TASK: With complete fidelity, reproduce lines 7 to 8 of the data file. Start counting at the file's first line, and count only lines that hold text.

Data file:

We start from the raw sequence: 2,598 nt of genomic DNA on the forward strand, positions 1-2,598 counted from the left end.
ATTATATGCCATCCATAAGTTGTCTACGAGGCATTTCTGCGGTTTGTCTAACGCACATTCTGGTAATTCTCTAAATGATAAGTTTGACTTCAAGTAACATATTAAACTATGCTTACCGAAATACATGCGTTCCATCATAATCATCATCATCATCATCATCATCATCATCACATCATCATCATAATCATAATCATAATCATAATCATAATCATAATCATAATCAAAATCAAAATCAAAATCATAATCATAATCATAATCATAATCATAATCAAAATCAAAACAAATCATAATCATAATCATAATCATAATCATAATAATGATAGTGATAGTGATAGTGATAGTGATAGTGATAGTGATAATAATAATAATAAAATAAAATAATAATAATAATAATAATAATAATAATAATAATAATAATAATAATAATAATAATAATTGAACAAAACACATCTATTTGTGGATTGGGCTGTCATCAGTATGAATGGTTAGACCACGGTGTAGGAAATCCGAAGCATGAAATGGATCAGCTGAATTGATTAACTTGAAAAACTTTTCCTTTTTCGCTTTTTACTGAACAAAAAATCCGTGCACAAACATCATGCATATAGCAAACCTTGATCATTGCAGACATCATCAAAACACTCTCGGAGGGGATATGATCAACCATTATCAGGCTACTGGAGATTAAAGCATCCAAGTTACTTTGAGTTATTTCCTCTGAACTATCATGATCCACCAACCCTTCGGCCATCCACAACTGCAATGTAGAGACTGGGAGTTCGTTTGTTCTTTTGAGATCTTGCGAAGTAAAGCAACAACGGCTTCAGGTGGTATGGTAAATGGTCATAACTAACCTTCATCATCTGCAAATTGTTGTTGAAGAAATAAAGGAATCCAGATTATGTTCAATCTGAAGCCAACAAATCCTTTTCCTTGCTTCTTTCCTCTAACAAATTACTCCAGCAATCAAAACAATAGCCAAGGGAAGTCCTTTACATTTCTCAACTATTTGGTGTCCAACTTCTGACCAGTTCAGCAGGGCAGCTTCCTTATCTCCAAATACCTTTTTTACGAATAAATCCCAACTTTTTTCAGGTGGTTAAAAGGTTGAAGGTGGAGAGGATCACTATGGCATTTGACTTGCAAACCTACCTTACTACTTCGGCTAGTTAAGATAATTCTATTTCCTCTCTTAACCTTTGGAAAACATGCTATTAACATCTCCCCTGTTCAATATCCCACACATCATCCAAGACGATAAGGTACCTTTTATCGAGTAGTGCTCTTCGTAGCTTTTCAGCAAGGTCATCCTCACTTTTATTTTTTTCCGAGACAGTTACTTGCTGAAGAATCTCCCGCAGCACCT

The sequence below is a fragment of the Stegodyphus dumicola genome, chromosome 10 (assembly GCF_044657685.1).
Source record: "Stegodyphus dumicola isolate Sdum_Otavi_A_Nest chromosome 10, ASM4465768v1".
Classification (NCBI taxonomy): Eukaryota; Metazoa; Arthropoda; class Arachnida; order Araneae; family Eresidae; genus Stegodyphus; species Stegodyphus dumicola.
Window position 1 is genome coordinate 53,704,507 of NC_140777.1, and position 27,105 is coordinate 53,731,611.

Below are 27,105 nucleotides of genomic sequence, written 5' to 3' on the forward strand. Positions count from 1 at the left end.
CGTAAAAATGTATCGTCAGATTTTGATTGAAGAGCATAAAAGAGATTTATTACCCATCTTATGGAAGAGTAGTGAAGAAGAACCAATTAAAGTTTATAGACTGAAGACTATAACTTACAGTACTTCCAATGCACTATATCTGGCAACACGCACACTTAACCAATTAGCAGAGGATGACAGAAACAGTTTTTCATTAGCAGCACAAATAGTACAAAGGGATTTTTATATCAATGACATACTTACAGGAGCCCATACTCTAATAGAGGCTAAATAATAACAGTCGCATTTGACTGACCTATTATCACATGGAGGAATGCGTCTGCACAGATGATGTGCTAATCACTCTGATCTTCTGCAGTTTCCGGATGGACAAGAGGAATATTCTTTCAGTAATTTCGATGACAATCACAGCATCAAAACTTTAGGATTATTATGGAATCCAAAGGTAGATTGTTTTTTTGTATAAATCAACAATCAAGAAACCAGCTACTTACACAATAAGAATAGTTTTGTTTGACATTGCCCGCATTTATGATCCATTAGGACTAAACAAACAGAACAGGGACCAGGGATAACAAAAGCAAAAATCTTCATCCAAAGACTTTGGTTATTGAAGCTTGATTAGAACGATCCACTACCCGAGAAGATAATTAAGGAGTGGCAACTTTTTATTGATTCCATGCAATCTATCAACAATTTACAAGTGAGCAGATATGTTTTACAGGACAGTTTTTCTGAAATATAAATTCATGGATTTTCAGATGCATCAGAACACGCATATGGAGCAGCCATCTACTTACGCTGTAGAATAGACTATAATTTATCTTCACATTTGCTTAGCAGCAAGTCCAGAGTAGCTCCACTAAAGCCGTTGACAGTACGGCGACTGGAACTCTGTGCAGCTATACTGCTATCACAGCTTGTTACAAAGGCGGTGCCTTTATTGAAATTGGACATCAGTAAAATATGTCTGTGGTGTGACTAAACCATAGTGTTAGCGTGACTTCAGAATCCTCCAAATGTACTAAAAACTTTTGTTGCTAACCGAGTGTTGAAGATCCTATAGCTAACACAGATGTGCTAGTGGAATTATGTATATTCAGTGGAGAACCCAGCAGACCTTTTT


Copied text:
Below are 27,105 nucleotides of genomic sequence, written 5' to 3' on the forward strand. Positions count from 1 at the left end.
CGTAAAAATGTATCGTCAGATTTTGATTGAAGAGCATAAAAGAGATTTATTACCCATCTTATGGAAGAGTAGTGAAGAAGAACCAATTAAAGTTTATAGACTGAAGACTATAACTTACAGTACTTCCAATGCACTATATCTGGCAACACGCACACTTAACCAATTAGCAGAGGATGACAGAAACAGTTTTTCATTAGCAGCACAAATAGTACAAAGGGATTTTTATATCAATGACATACTTACAGGAGCCCATACTCTAATAGAGGCTAAATAATAACAGTCGCATTTGACTGACCTATTATCACATGGAGGAATGCGTCTGCACAGATGATGTGCTAATCACTCTGATCTTCTGCAGTTTCCGGATGGACAAGAGGAATATTCTTTCAGTAATTTCGATGACAATCACAGCATCAAAACTTTAGGATTATTATGGAATCCAAAGGTAGATTGTTTTTTTGTATAAATCAACAATCAAGAAACCAGCTACTTACACAATAAGAATAGTTTTGTTTGACATTGCCCGCATTTATGATCCATTAGGACTAAACAAACAGAACAGGGACCAGGGATAACAAAAGCAAAAATCTTCATCCAAAGACTTTGGTTATTGAAGCTTGATTAGAACGATCCACTACCCGAGAAGATAATTAAGGAGTGGCAACTTTTTATTGATTCCATGCAATCTATCAACAATTTACAAGTGAGCAGATATGTTTTACAGGACAGTTTTTCTGAAATATAAATTCATGGATTTTCAGATGCATCAGAACACGCATATGGAGCAGCCATCTACTTACGCTGTAGAATAGACTATAATTTATCTTCACATTTGCTTAGCAGCAAGTCCAGAGTAGCTCCACTAAAGCCGTTGACAGTACGGCGACTGGAACTCTGTGCAGCTATACTGCTATCACAGCTTGTTACAAAGGCGGTGCCTTTATTGAAATTGGACATCAGTAAAATATGTCTGTGGTGTGACTAAACCATAGTGTTAGCGTGACTTCAGAATCCTCCAAATGTACTAAAAACTTTTGTTGCTAACCGAGTGTTGAAGATCCTATAGCTAACACAGATGTGCTAGTGGAATTATGTATATTCAGTGGAGAACCCAGCAGACCTTTTT